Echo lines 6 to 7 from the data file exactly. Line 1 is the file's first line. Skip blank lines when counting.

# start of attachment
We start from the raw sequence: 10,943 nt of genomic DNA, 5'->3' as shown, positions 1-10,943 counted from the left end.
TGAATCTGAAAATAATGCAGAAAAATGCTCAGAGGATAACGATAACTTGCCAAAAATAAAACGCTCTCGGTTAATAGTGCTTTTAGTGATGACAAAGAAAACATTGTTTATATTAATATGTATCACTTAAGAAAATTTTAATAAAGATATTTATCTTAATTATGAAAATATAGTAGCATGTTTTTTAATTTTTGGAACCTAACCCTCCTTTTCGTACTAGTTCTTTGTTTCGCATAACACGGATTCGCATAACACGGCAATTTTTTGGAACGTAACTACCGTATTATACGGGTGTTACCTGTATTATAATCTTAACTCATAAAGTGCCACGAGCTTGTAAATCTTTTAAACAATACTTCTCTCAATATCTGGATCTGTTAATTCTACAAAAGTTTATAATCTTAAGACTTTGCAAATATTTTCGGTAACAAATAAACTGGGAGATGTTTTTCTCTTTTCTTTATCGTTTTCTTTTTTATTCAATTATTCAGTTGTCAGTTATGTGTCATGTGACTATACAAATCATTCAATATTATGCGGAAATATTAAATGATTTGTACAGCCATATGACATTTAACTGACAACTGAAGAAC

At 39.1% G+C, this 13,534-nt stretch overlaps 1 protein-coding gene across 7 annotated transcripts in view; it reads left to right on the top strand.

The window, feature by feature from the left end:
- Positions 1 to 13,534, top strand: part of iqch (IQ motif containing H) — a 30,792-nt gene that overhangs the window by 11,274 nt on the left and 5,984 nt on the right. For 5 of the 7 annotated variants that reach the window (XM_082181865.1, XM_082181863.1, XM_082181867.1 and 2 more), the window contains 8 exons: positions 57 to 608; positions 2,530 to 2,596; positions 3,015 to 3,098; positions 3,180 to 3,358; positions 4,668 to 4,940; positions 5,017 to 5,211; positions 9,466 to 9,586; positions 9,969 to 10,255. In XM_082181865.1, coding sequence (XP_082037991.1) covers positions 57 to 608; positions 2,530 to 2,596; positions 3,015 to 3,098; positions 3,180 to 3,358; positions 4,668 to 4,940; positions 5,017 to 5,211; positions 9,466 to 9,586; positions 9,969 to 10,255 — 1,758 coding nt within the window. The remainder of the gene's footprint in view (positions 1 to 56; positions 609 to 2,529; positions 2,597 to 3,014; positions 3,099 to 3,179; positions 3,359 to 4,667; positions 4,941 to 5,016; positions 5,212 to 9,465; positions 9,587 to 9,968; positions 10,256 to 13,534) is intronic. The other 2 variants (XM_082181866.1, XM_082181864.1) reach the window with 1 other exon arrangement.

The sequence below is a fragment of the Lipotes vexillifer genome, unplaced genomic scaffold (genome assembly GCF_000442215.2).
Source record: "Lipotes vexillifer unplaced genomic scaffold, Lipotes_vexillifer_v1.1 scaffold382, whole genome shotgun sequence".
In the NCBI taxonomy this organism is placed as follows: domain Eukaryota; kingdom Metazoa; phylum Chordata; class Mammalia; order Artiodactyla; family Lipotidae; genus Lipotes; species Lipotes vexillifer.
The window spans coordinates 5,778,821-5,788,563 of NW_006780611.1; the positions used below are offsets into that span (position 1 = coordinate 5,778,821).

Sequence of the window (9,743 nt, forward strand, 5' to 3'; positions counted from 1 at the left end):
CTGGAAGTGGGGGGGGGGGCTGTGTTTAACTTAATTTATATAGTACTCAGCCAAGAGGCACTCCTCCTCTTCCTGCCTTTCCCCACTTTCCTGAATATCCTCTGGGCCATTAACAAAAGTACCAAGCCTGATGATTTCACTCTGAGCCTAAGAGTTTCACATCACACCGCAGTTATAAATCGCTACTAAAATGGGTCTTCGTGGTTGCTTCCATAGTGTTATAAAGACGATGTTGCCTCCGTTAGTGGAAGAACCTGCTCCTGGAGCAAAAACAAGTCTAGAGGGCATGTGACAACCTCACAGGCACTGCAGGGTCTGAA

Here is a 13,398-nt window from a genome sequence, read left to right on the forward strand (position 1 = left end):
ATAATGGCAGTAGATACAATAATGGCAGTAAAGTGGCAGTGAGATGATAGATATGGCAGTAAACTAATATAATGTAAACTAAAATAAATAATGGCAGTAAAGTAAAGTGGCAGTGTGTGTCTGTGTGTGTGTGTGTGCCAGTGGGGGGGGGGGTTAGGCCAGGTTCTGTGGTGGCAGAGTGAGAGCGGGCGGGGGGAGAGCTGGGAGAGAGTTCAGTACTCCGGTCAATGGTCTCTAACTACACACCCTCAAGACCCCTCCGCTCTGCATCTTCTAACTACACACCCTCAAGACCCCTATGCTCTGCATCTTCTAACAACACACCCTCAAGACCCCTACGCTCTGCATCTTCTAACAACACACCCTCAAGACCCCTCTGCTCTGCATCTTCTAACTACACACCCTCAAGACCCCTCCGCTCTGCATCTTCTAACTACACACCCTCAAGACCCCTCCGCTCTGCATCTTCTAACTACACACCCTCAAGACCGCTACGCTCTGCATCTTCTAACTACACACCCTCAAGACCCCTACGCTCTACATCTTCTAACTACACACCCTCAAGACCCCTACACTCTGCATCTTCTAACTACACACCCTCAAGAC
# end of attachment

The sequence below is a fragment of the Lipotes vexillifer genome, unplaced genomic scaffold (genome assembly GCF_000442215.2).
Source record: "Lipotes vexillifer unplaced genomic scaffold, Lipotes_vexillifer_v1.1 scaffold382, whole genome shotgun sequence".